Andrew and family are on the 1790 US census in Harford County, Maryland, a family of six. In 1800, same location, with a family of seven. Andrew made two land purchases in 1774: 15 acres which he named Howlett’s Triangle and 60 acres named Howlett’s Ambition. In 1776 the Howletts lived in an area called Broad Creek Hundred- total population in 1776 was 342 people. An 1803 court record mentions the road “from William Ashmore’s mill for three or four miles towards the Pennsylvania line, near to the dwelling-house of a certain Andrew Howlett, has been found to be convenient and useful to the public”. The court ordered the road on Andrew’s farm be kept up, in good repair for the people.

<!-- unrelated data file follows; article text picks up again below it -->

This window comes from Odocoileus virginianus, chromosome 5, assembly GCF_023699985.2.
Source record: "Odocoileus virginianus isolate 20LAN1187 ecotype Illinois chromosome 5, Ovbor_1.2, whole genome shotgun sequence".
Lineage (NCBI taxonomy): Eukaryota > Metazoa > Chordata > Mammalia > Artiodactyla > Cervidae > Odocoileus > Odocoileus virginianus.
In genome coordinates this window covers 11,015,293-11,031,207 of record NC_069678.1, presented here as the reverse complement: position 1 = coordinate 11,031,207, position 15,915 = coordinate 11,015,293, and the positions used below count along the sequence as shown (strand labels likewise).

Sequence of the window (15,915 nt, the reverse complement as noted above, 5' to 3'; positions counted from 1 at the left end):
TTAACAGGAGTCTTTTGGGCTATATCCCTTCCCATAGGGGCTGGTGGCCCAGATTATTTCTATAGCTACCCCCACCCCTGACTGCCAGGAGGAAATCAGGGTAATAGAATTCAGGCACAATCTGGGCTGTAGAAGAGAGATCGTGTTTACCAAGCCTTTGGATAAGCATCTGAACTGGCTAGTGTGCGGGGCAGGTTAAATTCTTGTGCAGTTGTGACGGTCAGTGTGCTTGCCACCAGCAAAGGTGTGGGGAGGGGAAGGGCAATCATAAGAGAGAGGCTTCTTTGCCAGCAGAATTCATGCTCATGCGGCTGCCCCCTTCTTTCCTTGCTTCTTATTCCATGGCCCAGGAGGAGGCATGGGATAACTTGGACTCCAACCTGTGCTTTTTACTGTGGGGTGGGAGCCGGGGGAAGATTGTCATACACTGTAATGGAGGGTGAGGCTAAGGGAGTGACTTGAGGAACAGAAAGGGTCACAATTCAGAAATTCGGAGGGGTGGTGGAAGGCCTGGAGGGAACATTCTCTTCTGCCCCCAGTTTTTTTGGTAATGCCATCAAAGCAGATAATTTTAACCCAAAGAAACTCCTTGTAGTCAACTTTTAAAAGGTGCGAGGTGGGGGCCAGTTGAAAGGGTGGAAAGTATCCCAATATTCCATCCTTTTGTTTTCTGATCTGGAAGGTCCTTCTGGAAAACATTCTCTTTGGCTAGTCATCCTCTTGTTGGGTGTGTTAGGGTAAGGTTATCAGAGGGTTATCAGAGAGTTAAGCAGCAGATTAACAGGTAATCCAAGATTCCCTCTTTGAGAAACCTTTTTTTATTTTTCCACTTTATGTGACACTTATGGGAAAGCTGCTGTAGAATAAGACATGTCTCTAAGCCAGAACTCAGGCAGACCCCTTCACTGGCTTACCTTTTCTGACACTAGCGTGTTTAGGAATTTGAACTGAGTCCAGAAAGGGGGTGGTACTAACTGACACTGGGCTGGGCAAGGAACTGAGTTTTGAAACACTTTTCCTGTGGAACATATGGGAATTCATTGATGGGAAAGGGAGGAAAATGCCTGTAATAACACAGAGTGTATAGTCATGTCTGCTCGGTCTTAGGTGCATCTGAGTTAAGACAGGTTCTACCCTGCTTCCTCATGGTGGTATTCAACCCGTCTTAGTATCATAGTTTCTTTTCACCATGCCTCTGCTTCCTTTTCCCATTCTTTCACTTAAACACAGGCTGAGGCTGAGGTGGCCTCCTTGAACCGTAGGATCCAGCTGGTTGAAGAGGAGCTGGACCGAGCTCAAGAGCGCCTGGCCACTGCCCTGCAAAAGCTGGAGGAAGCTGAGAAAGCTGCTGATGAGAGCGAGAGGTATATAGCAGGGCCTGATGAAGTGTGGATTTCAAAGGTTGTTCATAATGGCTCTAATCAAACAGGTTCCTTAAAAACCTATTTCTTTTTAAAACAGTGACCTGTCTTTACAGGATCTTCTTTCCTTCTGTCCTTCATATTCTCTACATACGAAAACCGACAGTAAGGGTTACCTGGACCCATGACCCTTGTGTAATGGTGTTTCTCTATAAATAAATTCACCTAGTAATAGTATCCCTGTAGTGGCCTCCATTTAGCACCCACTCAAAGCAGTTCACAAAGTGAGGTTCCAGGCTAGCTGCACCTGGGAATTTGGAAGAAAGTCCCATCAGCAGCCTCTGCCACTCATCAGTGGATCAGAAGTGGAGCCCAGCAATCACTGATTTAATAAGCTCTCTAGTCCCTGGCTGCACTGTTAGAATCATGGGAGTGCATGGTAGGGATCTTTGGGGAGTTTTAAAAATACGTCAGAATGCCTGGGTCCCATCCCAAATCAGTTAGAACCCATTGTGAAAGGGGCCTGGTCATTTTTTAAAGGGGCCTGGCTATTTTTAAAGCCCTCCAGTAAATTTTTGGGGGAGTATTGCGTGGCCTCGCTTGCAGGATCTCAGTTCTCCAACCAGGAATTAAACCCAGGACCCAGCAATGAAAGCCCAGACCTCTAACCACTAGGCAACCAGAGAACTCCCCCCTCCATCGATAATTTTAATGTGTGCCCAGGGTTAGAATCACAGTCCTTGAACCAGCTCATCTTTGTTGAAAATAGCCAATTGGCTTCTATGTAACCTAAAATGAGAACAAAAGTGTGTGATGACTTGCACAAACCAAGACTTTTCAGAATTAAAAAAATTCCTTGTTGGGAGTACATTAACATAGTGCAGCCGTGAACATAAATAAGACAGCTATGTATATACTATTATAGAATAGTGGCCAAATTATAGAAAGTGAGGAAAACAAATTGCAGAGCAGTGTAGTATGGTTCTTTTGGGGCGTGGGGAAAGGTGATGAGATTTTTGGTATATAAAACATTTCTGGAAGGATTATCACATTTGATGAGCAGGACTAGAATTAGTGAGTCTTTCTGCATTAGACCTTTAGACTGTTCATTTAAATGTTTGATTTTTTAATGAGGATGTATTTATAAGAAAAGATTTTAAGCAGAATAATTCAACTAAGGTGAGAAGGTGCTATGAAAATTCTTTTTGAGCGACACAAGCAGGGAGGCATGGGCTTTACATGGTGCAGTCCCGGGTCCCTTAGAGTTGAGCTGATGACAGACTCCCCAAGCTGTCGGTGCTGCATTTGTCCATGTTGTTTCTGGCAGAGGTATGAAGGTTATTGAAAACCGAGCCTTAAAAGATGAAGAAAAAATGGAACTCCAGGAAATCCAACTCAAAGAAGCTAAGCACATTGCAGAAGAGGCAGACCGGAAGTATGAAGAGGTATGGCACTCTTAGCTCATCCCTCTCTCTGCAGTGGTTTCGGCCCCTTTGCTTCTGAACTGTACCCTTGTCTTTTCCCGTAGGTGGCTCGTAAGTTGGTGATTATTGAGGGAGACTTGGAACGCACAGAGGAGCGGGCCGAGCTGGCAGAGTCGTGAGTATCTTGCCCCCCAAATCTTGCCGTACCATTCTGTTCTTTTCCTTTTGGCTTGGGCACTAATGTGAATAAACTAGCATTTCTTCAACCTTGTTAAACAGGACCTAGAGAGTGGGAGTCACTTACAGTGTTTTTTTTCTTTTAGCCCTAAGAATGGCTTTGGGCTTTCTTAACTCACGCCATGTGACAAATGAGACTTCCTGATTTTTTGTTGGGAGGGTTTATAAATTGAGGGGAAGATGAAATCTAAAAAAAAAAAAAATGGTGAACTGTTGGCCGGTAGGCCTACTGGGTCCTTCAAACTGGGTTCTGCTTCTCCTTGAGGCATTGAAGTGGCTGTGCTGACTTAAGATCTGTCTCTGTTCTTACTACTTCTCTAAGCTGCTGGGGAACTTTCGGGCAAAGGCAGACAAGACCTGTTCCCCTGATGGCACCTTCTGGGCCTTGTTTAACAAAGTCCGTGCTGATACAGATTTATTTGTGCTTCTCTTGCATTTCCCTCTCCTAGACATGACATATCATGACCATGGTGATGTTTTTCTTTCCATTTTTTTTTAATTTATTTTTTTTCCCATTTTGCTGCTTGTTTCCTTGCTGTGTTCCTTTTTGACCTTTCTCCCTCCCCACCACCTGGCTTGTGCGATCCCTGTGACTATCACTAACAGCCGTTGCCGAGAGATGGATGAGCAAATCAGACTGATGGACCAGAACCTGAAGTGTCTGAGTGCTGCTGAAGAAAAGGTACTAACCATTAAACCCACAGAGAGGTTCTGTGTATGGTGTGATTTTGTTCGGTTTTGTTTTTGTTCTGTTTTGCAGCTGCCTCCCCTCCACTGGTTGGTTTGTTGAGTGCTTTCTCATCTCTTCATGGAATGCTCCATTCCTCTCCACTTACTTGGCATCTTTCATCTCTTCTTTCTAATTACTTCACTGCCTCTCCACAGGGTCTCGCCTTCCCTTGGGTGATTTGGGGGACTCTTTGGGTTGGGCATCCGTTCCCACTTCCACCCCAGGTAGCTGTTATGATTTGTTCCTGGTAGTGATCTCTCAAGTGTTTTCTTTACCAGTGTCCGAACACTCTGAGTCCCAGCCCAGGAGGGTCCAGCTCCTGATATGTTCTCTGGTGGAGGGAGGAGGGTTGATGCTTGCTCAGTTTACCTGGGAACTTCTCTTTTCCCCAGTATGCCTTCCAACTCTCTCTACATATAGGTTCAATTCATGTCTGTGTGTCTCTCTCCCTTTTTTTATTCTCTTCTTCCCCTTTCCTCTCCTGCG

Margaret died before April 30, 1809 when Andrew wrote his will. Youngest son John got all the lands. Andrew left his daughter and granddaughters money. John Howlett and son in law George Leamon were executors, the will was settled in 1810. Andrew’s inventory included 1 male slave, 17 years old, there in Maryland in 1810.
Elizabeth Hibshman was born around 1740 in Ephrata, Lebanon County, Pennsylvania. Her parents John and Anna were both recent immigrants from Switzerland. Elizabeth’s brothers Henrich and Wendell both fought in the American Revolution.
Elizabeth married Conrad Meinzer and they had 4 daughters and 3 sons, all baptized at the local Lutheran church. They farmed and by 1789 owned – and paid taxes on 200 acres of land, 2 horses and 3 cows.